Home Distilling

You’ve probably heard of home brewing. Home distilling is a similar, scaled-down process—with small-batch spirits like whiskey and brandy as the satisfying end result. And the copper still from Alchemade does the job while acting as a striking addition to your space. (Make sure you get familiar with federal and state laws before you start distilling, though!) If DIY spirits aren’t your thing, the still can be used to make essential oils or distilled water instead. Distilling is a tradition that hasn’t really changed in, well, centuries. This still is fashioned after the alembic still, which dates back to ancient Egypt. It’s handcrafted by artisans in India, who are paid a fair wage for their work. They carefully hammer and solder the pieces to create an eye-catching still that is as functional as it is beautiful.

Alchemade

Alembic Copper Stills

Home Distilling

You’ve probably heard of home brewing. Home distilling is a similar, scaled-down process—with small-batch spirits like whiskey and brandy as the satisfying end result. And the copper still from Alchemade does the job while acting as a striking addition to your space. (Make sure you get familiar with federal and state laws before you start distilling, though!) If DIY spirits aren’t your thing, the still can be used to make essential oils or distilled water instead. Distilling is a tradition that hasn’t really changed in, well, centuries. This still is fashioned after the alembic still, which dates back to ancient Egypt. It’s handcrafted by artisans in India, who are paid a fair wage for their work. They carefully hammer and solder the pieces to create an eye-catching still that is as functional as it is beautiful.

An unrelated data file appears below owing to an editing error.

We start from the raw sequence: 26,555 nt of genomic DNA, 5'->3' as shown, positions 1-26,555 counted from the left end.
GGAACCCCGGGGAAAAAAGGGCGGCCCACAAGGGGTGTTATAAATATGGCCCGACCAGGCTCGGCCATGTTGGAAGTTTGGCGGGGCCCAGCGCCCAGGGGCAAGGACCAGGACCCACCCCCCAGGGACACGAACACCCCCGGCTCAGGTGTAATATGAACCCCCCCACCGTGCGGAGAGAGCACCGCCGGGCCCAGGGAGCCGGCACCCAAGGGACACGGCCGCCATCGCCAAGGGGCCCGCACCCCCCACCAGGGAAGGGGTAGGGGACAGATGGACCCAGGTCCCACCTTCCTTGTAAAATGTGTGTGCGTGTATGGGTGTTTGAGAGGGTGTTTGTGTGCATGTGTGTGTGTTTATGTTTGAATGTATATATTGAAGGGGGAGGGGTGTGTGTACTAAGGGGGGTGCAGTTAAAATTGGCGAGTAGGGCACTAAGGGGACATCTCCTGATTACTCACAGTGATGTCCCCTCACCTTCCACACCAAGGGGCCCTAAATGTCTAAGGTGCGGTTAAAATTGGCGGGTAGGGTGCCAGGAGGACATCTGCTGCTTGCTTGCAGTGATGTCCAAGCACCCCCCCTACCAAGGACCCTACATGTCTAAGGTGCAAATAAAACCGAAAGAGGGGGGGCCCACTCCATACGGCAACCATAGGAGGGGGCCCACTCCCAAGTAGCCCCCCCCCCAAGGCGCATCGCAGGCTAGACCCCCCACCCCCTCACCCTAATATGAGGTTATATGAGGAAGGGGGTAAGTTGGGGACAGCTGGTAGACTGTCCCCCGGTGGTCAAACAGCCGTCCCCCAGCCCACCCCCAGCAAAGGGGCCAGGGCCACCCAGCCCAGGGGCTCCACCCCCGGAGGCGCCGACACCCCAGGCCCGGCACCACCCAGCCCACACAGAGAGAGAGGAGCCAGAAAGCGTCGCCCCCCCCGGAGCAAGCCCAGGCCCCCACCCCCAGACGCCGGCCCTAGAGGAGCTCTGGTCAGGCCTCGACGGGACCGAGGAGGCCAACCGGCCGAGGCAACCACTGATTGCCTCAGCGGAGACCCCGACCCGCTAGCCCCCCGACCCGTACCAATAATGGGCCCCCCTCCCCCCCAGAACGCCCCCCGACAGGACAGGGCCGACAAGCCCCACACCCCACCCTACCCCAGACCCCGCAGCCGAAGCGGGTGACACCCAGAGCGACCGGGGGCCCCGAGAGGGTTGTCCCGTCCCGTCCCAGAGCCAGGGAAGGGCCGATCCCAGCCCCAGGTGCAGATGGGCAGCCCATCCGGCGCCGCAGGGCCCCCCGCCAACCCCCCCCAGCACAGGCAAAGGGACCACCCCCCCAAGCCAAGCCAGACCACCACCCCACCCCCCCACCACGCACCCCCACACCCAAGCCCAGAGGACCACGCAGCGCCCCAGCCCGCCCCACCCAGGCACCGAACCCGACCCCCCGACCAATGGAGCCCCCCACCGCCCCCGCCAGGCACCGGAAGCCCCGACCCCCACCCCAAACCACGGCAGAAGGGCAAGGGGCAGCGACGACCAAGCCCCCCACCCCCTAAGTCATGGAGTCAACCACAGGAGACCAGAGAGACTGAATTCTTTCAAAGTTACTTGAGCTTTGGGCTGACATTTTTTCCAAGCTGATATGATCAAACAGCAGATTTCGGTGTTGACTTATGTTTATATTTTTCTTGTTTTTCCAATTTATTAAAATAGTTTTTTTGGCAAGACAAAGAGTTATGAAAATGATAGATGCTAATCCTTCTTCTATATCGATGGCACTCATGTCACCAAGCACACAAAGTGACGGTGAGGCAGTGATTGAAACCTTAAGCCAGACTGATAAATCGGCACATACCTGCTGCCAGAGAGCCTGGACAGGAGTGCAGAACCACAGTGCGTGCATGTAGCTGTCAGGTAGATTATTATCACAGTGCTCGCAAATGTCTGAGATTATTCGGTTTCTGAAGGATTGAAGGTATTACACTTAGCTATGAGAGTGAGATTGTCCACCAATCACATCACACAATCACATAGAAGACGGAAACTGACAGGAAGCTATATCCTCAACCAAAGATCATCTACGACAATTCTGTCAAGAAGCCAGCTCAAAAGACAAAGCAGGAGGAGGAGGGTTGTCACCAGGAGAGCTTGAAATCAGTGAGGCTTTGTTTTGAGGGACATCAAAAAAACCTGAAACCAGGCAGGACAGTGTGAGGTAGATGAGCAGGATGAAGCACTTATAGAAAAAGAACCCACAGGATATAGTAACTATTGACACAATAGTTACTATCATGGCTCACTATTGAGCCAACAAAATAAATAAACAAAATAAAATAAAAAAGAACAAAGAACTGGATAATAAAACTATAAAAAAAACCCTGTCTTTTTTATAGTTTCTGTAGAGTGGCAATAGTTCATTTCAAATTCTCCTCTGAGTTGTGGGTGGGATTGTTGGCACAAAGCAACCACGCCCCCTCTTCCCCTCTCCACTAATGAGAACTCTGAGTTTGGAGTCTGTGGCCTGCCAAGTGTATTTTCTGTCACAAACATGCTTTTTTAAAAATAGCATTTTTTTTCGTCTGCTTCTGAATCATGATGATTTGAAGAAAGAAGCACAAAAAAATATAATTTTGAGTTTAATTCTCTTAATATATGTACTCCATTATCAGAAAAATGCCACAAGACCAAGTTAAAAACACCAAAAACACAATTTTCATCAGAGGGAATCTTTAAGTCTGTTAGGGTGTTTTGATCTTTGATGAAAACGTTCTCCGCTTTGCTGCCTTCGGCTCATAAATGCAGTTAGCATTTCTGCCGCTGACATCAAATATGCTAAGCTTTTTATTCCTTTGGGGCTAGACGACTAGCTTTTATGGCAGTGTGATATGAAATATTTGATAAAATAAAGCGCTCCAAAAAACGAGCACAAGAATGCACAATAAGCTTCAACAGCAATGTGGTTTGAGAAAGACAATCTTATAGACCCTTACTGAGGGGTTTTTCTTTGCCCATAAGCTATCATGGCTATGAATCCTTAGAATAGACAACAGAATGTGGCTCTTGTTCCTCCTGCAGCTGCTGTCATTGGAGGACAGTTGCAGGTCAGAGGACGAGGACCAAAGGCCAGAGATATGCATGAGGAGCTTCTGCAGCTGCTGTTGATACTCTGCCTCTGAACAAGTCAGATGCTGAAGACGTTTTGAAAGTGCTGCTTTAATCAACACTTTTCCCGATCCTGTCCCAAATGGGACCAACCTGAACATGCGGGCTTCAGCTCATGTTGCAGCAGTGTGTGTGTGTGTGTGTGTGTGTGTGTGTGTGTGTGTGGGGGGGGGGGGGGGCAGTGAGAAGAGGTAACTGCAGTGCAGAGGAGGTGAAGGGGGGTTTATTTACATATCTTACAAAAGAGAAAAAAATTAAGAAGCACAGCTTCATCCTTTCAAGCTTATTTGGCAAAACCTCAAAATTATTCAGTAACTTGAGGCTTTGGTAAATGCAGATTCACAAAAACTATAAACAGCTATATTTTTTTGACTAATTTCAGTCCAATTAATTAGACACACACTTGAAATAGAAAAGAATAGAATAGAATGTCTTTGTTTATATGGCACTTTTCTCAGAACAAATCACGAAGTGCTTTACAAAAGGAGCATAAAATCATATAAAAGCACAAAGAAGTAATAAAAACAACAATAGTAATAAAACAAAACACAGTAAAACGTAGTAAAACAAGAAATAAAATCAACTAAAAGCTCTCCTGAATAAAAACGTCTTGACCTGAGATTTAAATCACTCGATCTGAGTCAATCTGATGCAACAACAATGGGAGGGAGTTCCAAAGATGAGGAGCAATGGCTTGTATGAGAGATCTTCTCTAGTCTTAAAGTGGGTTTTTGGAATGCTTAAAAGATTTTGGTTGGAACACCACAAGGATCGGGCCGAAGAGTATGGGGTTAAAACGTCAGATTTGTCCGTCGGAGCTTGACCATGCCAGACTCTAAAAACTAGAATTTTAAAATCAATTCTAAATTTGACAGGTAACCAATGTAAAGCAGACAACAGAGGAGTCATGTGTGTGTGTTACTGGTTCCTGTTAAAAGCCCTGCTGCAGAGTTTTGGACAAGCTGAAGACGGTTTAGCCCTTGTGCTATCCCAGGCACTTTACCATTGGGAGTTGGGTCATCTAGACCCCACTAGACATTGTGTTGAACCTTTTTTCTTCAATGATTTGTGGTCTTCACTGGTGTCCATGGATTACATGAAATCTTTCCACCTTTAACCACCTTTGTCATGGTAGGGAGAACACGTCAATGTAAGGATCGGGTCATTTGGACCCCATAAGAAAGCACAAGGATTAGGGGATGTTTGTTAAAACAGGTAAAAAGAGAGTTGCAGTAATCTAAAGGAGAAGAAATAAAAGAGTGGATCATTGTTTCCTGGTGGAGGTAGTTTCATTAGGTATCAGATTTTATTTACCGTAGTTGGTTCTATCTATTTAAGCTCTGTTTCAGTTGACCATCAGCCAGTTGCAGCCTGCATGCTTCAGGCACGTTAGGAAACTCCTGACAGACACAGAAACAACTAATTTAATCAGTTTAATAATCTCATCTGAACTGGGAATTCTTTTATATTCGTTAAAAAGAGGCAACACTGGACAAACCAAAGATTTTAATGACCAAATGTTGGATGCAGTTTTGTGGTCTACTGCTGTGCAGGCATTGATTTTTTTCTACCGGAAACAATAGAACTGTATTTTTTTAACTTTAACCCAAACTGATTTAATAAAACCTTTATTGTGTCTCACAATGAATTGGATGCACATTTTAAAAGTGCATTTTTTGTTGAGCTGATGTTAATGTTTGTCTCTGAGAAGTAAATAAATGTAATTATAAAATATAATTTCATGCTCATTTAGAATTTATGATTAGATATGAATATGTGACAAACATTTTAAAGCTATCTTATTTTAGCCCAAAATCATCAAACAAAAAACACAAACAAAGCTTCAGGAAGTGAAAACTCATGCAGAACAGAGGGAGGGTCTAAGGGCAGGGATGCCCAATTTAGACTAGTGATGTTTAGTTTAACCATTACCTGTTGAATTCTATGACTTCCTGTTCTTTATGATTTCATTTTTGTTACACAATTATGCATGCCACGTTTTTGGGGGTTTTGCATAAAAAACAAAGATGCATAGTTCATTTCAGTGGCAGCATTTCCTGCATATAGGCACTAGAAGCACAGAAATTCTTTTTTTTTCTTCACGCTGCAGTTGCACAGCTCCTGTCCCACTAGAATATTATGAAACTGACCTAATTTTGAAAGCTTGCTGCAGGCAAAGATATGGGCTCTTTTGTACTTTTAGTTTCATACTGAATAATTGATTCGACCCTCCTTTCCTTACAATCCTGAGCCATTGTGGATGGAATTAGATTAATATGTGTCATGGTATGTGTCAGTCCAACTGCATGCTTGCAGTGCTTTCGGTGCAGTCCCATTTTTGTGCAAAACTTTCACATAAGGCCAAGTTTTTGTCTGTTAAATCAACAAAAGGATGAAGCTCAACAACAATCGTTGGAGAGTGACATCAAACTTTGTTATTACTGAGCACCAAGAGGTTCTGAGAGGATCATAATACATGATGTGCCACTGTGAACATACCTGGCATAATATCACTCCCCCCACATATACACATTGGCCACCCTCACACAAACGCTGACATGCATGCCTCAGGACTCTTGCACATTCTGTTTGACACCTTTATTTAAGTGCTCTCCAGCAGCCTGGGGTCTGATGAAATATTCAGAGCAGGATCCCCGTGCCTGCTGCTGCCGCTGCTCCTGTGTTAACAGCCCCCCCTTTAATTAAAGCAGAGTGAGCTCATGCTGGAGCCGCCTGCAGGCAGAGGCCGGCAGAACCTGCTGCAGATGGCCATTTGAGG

Grommet Launch Conversation

Grommet Launch Conversation

  • Robin
    Robin

    Hello everyone! I'm proud to introduce Alchemade to The Grommet. I'd be happy to answer any questions you have!

  • Boyd
    Boyd
    11/21/2017 10:18 AM

    How much does it make at one time and how long does it take and what is required?

  • Alessandra
    Alessandra – Grommet Team
    11/21/2017 11:28 AM

    @Boyd the still is 5 gallons or about 18 liters. Typically, Alembic stills yield between 20% and 25% of what you start with, so 10L of wash/wine/mash will return 2-2.5L of spirits or essential oils. A 20L Alembic will produce approx 3L of spirit in around 2 hours. You can find more information about distilling spirits and essential oils here http://www.alembics.co.nz/how-to-use-your-still/distilling-alcohol/

  • Donovan
    Donovan
    11/21/2017 10:18 AM

    I thought home distillation of spirits was still illegal in the US.

  • Mike
    Mike – Grommet Team
    11/21/2017 10:49 AM

    Hi Donovan, it varies from state to state. It is perfectly legal to own a still but check with your local law/permit requirements before distilling spirits.

    You can find out more information about all of that here.

  • Colleen
    Colleen
    11/21/2017 11:44 AM